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Eestikeelsed artiklid



Mehis Heinsaar


Vilen Künnapu

Mathura (Margus Lattik)

Harry Pye

Udo Kultermann

Rael Artel



America. Trip nO. 4

You’re sitting in the plane from Helsinki to New York, with Castaneda’s „The Wheel of Time” in hand, waiting for the trip ahead to Louis Kahn’s fascinating world of structures. Suddenly you notice that a young woman next to you is holding the same Castaneda book in her hands, but in Russian. It turns out that she’s an Udmurt clairvoyant who speaks 8 languages. „Can a witch build a bridge to the world of ordinary persons?” you ask. „I believe that one can’t,” the young woman replies. „But if people wish this, then they must build a bridge in order to join the seers.”

The flight ends surprisingly quickly and you soon find yourself in New York’s Penn Station so you can get on the departing train to Philadelphia. Philadelphia, built by Quakers, is totally different than the New York built by the rich. While the first has a classical layout and a heart with a system of symmetrical parks, wide streets, optimistic Victorian-style houses of red brick, human dimensions and peace, then the energy of the last is severe and the dimensions unending. Also the people in Philadelphia are different. While in New York the waitress who emigrated from Poland is eager to tell us stories, quickly rattling on about the amount of her hospital bills, taxes and rent in dollar figures, the round black hotel worker in Philadelphia takes a good 45 minutes with a phlegmatic peace to get you registered at the hotel, doing it, however, in a very friendly and pleasant way.

Vilen Künnapu.
American collage, 2006.

While the New York taxi driver curses you with a big Orthodox cross saying that one must go to church and not the museum, then an Argentinian in Philadelphia buys 25 Estonian kroons from you for 2 dollars.

You get acquainted with the Louis Kahn archives, his buildings and offspring. The sketches and work models located in the archive give off a special energy. Children of Kahn, who was born on Saaremaa Island, are also special. It seems that their father’s radiance is carried on the most in his son Nathaniel Kahn. As a world-famous director, he is energetic, precise, funny, while at the same time liking magic and mystery. Noticing the Estonian witch Ursula on the cover of „Epifanio“ he shouts immediately „I want to see her!” Also daughters Alex and Sue Ann remind you somehow of aliens. Alex is a painter, and Sue Ann a musician. You and your travel companions Ingrid and Toivo get along well with the Kahn family. The whole family’s wish is to take part in Kahn Days in the town of Kuressaare. You get to know a little about Kahn’s father and mother. His father is remembered as a highly energetic tall and thin man who spoke 7 languages, hated all kinds of work, while his mother was remembered as a mysterious psychic and healer. Which is where Kahn’s very rarely-seen spirituality is from. Alex also admits that sometimes she sees fires or other events before they happen. Together you visit Dr. Fisher’s private residence, which was built according to Louis Kahn’s project in 1967. You also visit the Philadelphia Medical Laboratory and the British Art Center in New Haven. In a surprising way all these buildings bring you to an elevated state. You notice people around you, the eyes of whom radiate somehow ecstatically. Nathaniel explains it this way: „Lou was a channel and his buildings are antennas, which join a person with the Power.” You experience this weird quality of architecture, which one only meets in pyramids, temples, pagodas and stupas.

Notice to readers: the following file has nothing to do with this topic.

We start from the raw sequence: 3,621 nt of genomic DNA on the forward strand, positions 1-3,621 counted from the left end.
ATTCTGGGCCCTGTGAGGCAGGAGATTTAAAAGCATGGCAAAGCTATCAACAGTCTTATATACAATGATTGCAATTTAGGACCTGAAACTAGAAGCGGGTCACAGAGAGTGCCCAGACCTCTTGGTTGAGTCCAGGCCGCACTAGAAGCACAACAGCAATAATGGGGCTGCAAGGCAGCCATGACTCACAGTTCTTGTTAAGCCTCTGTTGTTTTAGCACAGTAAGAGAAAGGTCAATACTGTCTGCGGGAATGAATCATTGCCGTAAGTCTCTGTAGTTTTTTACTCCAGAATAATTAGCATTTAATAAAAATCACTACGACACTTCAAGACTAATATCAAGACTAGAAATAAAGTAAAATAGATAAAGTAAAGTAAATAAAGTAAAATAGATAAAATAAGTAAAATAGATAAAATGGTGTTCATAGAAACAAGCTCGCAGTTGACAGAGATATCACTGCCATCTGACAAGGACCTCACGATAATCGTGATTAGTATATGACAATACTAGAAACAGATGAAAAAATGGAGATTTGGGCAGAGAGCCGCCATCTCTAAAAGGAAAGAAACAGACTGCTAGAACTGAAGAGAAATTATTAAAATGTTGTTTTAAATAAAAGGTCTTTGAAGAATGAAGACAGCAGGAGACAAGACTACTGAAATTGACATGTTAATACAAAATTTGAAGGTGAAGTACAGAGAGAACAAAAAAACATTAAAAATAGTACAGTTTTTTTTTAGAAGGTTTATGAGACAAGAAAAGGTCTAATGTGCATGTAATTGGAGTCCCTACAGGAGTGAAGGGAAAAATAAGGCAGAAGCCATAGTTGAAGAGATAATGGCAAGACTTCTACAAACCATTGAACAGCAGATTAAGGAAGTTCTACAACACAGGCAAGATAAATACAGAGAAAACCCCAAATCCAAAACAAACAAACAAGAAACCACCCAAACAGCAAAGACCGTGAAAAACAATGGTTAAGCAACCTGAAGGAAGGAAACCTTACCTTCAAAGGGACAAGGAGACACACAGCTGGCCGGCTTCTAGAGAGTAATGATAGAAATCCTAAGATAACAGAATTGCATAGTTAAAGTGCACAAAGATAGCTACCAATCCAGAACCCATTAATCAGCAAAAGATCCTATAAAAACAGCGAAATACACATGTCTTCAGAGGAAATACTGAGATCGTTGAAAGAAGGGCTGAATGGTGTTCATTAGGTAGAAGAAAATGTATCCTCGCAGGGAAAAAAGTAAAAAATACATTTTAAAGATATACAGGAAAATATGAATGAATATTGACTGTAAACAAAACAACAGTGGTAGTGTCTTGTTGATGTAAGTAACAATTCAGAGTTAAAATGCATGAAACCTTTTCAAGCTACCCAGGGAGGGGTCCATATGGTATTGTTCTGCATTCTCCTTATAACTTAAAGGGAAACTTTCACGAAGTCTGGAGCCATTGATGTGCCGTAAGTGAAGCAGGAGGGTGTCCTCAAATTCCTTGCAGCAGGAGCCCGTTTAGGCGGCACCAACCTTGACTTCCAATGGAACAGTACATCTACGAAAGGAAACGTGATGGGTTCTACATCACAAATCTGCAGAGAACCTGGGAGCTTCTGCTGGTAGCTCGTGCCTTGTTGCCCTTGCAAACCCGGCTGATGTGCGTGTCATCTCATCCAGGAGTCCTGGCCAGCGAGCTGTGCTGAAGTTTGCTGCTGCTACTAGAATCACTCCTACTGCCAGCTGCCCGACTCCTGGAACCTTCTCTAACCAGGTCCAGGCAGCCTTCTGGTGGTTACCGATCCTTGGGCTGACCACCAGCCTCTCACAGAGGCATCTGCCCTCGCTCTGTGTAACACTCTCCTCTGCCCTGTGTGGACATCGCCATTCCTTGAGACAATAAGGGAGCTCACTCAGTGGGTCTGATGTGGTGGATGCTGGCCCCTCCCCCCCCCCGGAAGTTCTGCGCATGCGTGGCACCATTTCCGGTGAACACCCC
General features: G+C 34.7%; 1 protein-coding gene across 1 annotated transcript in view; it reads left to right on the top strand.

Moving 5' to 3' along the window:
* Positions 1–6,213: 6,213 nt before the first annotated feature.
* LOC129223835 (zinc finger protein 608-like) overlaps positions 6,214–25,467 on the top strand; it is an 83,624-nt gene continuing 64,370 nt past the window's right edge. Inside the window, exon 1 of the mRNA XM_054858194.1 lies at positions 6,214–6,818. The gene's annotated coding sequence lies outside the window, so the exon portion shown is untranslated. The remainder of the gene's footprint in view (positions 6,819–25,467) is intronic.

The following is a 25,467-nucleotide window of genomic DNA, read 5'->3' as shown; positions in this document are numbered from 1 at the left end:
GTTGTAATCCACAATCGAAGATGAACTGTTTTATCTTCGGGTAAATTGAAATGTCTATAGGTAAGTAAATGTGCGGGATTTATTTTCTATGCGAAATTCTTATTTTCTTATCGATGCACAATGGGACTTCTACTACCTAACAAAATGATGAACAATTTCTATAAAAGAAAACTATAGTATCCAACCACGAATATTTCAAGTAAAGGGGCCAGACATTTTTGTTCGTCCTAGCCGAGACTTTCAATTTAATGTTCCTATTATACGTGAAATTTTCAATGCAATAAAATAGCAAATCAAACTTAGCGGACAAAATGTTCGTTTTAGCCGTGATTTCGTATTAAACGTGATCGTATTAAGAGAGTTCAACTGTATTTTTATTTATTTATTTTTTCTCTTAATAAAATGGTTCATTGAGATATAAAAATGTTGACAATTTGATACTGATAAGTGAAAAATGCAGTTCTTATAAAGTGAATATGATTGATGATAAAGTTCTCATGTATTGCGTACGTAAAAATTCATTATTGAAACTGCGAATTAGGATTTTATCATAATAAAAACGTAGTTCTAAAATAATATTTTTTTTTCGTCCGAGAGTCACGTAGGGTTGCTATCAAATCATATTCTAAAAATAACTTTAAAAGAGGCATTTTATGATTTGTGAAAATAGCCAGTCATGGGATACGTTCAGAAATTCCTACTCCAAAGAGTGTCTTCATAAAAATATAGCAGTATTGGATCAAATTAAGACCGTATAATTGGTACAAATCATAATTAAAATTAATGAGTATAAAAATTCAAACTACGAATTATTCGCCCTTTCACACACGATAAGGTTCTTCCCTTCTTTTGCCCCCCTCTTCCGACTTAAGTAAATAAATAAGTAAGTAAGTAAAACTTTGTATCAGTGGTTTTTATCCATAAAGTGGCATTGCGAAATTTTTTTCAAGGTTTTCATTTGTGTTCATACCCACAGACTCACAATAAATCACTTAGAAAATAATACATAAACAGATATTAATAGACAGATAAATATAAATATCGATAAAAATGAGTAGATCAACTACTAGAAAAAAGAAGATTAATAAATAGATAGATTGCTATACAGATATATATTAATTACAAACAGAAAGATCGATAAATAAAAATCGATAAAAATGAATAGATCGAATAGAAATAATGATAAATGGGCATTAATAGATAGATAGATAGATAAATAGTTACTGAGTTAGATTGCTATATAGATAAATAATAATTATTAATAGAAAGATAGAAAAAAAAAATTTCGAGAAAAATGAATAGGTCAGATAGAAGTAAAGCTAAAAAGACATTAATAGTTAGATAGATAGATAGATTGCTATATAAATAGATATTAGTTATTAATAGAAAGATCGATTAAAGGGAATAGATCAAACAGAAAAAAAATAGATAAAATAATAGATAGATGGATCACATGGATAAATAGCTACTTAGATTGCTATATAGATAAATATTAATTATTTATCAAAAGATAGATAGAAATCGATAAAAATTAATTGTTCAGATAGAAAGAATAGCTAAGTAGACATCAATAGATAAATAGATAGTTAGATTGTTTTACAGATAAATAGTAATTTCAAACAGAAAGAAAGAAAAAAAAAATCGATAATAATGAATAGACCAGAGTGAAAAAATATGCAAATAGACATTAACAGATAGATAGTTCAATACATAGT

During the next days you experience the power of individual energy centers in New York. While the Empire State Building glows like a golden needle over all of Manhattan, the Wright Guggenheim Museum is a small and clear mandala. Up with the elevator and past the spiraling slope downwards. Movement is simple and quite observable in the sketches of the great masters. Also the New York hotel on 8th Avenue in Art Deco style where you stop is a tower of energy. You suddenly understand that the good energy of the towers counterbalances the simmering, edgy and brittle energy on the street. The last day you go with the ferry to the Statue of Liberty. You notice that this wonder of the world is also an antenna which millions go to on a pilgrimage. You feel the positive and strong energy of this figure. The sunbeam is reflected in the golden torch flame, the silhouette of a light green goddess appears in the background of the sky, the star-spangled banner flutters in the cool spring wind, and over there Manhattan, the jagged rows of skyscrapers in pastel tones.

Coming back the plane flies quickly through the night. The sun sets and rises soon again. The night is nonexistent. You understand that time doesn’t exist, your aura becomes worn from the fast flight, but despite this you feel the presence of god clearly. An overwhelming sense of happiness comes over you. You realize that you are a part of the universe. You are everything and you are a little part of god himself. In the Helsinki airport you wait for the plane to Tallinn at the wrong gate. You are surrounded by a group of mentally disabled, who are likewise on the way to somewhere. Then a voice from the radio leads you to the right gate and from there to the airport bus full to the brim, which is already waiting for you. The short trip over the Gulf of Finland can begin.


Vilen Künnapu

Vilen Künnapu is an architect and university lecturer living in Tallinn. See also his articles “A Happy Morning” (Epifanio 1/2005), “The Essence of Architecture” (Epifanio 2/2005) and “The Encounters with Power” (Epifanio 3/2006).


Drawing: Angelika Schneider